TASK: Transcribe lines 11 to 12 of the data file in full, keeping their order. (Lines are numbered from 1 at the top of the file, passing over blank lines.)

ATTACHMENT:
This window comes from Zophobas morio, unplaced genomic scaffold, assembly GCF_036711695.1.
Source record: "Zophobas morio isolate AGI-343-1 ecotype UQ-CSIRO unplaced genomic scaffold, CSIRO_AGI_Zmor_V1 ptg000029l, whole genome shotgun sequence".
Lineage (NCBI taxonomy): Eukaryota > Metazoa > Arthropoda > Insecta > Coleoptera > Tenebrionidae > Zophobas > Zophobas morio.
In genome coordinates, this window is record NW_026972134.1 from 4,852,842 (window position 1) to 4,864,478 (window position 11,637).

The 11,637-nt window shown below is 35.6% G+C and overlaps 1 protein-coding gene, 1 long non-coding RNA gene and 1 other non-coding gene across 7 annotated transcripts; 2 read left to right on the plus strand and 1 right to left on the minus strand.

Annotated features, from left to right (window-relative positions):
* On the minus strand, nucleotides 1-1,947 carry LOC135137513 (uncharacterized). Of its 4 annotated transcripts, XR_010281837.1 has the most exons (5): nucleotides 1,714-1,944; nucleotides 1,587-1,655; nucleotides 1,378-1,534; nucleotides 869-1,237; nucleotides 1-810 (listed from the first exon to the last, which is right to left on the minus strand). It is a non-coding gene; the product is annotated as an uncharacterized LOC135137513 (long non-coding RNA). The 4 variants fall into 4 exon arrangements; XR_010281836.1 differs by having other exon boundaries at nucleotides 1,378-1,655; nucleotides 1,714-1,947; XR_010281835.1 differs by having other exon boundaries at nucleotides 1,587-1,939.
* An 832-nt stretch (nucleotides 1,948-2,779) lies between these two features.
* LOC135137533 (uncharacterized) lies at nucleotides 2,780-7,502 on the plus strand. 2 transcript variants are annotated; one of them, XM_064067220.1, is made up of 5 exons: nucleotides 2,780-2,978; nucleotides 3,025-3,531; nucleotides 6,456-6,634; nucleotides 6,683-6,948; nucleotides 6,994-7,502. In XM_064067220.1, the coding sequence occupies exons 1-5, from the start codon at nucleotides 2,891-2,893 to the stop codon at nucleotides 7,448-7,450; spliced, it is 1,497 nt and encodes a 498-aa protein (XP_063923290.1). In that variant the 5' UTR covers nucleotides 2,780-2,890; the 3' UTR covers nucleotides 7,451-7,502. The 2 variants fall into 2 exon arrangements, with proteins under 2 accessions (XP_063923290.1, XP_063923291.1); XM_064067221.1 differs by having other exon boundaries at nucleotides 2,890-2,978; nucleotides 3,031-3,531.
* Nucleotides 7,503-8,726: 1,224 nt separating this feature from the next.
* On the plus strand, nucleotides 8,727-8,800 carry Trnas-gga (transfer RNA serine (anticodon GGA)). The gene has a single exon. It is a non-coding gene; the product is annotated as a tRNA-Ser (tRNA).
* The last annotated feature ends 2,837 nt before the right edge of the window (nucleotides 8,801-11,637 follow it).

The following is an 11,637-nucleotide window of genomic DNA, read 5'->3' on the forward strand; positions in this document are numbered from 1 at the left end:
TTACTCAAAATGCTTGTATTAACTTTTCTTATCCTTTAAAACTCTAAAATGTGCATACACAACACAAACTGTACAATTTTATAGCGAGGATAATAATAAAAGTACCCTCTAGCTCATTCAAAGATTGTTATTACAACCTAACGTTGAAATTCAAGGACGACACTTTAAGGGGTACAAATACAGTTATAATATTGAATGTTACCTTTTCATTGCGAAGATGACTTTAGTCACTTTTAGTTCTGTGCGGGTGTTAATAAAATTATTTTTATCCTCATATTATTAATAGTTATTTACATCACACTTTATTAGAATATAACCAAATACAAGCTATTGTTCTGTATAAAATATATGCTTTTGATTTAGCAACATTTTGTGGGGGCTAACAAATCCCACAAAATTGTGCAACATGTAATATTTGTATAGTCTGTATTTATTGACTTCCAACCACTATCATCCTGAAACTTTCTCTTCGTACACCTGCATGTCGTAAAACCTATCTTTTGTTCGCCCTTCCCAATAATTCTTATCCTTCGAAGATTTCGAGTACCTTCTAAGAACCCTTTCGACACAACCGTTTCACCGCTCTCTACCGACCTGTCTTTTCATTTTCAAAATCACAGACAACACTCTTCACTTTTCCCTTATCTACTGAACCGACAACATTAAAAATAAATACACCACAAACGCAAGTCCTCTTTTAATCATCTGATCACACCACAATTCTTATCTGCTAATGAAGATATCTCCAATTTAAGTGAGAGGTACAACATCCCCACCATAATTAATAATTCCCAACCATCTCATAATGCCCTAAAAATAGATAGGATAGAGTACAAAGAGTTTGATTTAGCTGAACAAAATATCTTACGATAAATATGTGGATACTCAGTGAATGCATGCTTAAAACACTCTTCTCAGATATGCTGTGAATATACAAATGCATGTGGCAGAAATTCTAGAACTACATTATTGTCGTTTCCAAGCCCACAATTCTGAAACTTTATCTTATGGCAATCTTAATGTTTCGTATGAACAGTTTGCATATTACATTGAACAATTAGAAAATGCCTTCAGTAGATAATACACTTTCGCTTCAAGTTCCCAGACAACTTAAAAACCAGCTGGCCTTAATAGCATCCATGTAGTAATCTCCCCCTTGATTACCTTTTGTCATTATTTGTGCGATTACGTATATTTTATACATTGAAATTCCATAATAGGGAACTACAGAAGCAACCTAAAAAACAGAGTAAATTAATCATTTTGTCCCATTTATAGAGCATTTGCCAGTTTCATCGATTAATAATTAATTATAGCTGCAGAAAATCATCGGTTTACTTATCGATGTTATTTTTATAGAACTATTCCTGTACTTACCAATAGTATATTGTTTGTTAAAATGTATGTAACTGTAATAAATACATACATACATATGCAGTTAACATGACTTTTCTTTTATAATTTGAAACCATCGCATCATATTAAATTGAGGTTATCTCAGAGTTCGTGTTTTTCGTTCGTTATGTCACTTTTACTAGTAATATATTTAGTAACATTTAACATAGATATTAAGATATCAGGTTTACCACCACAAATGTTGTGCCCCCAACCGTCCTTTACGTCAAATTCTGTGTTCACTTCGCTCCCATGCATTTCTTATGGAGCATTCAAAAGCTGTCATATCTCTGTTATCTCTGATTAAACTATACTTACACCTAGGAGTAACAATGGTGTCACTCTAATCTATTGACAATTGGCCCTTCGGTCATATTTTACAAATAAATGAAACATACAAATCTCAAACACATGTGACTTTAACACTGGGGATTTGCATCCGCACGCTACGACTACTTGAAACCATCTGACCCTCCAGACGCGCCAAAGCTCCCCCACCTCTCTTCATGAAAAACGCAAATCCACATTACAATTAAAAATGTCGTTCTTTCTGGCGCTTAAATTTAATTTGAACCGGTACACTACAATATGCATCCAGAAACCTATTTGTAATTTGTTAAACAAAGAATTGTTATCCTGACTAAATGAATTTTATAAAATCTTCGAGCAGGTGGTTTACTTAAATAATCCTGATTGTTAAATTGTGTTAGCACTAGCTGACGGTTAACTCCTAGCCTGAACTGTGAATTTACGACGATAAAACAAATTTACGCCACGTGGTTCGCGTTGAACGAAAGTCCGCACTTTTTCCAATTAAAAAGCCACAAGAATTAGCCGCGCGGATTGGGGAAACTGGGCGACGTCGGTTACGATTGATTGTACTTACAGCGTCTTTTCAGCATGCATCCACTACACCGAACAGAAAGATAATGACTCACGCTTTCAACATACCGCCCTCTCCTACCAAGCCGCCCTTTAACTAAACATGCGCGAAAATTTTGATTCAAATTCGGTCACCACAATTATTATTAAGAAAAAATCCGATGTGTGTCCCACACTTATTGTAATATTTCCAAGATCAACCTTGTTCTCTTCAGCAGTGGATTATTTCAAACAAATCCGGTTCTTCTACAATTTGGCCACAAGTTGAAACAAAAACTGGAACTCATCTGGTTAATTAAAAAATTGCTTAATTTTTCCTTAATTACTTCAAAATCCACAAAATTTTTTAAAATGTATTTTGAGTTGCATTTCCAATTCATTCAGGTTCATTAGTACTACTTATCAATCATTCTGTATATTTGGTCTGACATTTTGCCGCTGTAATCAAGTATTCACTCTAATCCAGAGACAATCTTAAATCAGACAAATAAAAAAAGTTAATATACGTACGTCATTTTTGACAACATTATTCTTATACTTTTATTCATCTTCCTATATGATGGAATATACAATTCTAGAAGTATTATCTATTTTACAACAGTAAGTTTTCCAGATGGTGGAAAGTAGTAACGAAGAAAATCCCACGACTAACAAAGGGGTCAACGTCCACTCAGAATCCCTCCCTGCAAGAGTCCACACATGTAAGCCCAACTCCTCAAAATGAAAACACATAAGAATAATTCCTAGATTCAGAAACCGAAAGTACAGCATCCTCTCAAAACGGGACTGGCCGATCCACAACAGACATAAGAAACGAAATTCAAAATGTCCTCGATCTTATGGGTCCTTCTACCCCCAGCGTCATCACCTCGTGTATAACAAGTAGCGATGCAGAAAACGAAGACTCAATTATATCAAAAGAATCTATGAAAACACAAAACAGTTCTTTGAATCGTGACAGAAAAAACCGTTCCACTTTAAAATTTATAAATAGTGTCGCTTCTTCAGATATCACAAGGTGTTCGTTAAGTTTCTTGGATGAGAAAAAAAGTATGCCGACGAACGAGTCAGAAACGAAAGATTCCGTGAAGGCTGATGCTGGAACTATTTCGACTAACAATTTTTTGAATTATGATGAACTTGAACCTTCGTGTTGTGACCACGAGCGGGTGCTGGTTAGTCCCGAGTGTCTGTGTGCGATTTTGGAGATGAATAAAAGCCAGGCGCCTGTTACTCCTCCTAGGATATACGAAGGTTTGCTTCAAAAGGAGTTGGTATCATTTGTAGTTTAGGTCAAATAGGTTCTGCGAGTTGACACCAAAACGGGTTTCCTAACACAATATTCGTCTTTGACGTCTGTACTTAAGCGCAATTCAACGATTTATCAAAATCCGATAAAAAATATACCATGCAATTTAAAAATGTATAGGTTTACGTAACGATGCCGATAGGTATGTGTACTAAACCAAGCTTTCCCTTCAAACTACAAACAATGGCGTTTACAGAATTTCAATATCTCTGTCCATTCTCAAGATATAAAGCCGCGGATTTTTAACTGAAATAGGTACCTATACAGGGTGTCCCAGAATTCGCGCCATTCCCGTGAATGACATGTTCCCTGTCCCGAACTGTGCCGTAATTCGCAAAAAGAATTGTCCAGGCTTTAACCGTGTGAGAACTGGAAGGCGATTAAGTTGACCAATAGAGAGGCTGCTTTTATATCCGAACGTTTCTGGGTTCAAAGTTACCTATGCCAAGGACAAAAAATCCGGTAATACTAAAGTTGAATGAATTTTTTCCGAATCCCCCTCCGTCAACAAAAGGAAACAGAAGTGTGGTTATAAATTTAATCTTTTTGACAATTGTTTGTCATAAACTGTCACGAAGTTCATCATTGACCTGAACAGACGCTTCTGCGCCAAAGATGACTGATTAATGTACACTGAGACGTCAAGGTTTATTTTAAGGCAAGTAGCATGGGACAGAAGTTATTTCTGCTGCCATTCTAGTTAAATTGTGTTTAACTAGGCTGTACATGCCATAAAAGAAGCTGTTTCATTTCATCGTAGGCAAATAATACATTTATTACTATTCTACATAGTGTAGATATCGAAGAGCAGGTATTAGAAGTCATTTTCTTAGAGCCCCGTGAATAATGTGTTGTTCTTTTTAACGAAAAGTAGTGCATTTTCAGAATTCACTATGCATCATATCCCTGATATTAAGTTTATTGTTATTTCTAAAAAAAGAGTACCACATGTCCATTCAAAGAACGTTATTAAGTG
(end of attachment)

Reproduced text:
* On the plus strand, nucleotides 8,727-8,800 carry Trnas-gga (transfer RNA serine (anticodon GGA)). The gene has a single exon. It is a non-coding gene; the product is annotated as a tRNA-Ser (tRNA).
* The last annotated feature ends 2,837 nt before the right edge of the window (nucleotides 8,801-11,637 follow it).